Rampage blamed on game obsession
“Reid [the offender] was hardwired for violence and anti-social behaviour and programmed by his recreational pursuits” [involving the game Grand Theft Auto].
The Dominion Post Saturday, 31 May 2008
Like a character from Grand Theft Auto, the game he played compulsively, Tim Reid went on a rampage, stole a police car, and left a policeman unconscious and bleeding on the roadside.
Yesterday, his lawyer Chris Nicholls said Reid was remorseful for what happened to Sergeant Kevin Wellington in New Plymouth on December 29 last year, but he was a product of his upbringing.
He committed violent offences and compulsively played Grand Theft Auto.
Mr Nicholls said a video game that showed violence toward police was a public safety concern, with the game promoting the behaviour.
Tim Henare James Junior Reid, 25, of Mt Victoria, Wellington pleaded guilty to aggravated wounding, escaping custody, reckless driving, dangerous driving, unlawfully taking a motor vehicle and two charges of failing to stop, breach of supervision orders and being an unlicensed driver.
Mr Nicholls said Reid began smoking cannabis at five, was sexually and physically abused, and now abused drugs and alcohol. He had met his co-offender in the cells at Lower Hutt District Court, and when they were both bailed they began a road trip to New Plymouth.
Sergeant Wellington clocked their car doing 143kmh and gave chase, but Reid kept going till he crashed. Reid ran off but returned as Mr Wellington tried to talk to his co-offender. Reid pushed the officer to the ground and began hitting him. As Reid was getting into the patrol car his co-offender came up behind Mr Wellington and knocked him out. The officer was hit several more times while he was on the ground.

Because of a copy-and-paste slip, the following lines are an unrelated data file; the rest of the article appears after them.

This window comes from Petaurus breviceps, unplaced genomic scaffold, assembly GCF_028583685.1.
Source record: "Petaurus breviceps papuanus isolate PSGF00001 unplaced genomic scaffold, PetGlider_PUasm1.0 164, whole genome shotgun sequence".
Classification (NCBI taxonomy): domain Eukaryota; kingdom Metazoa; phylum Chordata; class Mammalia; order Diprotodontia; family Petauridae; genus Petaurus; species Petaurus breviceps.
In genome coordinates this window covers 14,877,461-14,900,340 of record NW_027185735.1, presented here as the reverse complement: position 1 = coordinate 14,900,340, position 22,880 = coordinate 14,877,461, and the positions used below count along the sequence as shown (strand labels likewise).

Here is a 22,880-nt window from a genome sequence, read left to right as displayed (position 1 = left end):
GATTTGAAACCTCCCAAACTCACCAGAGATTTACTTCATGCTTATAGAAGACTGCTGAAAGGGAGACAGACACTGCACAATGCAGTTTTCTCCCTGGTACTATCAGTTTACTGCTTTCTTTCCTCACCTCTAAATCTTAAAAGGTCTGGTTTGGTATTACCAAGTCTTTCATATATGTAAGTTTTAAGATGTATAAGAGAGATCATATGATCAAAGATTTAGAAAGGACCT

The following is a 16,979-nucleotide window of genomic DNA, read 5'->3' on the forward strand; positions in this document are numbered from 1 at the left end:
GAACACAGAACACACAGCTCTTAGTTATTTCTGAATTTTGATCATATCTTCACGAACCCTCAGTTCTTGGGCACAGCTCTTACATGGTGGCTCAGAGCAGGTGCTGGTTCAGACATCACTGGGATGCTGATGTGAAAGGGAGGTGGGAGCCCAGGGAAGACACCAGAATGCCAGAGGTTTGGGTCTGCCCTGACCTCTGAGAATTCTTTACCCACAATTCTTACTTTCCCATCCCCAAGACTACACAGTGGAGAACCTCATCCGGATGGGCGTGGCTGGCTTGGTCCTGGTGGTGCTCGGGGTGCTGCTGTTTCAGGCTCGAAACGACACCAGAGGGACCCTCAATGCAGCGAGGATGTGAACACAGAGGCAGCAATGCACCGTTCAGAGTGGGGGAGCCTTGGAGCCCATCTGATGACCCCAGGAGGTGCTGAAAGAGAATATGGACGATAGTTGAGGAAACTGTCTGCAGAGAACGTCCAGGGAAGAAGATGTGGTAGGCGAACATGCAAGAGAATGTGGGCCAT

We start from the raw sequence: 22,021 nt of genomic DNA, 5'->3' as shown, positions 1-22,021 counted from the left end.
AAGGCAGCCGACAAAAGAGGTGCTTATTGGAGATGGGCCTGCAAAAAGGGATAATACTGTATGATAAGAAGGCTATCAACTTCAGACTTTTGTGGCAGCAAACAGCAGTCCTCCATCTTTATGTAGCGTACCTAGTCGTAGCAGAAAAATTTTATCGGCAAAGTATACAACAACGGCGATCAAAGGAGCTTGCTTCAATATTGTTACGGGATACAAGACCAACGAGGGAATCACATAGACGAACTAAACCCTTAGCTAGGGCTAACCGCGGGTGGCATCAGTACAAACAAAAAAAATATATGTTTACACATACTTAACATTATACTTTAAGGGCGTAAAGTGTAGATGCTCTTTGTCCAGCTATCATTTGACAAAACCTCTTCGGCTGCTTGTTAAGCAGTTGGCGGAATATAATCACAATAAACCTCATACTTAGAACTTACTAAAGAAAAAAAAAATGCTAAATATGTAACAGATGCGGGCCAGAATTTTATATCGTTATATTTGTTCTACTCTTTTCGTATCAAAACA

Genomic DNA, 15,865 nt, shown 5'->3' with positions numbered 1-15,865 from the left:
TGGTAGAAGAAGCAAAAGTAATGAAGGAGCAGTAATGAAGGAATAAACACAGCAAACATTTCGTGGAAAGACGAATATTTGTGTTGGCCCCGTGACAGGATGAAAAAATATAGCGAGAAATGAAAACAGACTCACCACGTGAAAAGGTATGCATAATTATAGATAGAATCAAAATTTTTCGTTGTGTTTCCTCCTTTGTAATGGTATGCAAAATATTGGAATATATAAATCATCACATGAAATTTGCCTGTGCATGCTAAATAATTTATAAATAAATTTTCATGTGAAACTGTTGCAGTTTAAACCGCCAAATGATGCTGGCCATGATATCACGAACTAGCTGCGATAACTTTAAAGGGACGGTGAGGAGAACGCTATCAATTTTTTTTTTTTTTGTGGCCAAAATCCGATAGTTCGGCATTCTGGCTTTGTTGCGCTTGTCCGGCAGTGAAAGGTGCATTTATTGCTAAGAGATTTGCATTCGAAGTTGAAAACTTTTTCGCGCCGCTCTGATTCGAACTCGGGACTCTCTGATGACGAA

Reid and the other man then sped off in the patrol car, and after another chase ran through a roadblock. Even with tyres blown by road spikes they kept going till the tyres peeled off the rims.
Both were arrested when the car stopped.
Wellington District Court judge Denys Barry jailed Reid for five years and ordered him to complete a minimum non-parole period lasting two thirds of the sentence. He also disqualified him from driving for two years.
He said Reid was hardwired for violence and anti-social behaviour and programmed by his recreational pursuits.
Judge Barry said the police sergeant’s resilience and courage was in stark contrast to the cowardice of Reid’s action. Mr Wellington had healed and gone back to work, but could no longer patrol by himself.
Reid has previous convictions for aggravated wounding, robbery and assault.
Judge Barry’s concerns were backed by Family First national director Bob McCoskrie, who said violent video games were of far greater concern than violent television programmes or films. “Rather than observing the law breaker you take on the role of the lawbreaker …we think it desensitises certain people.”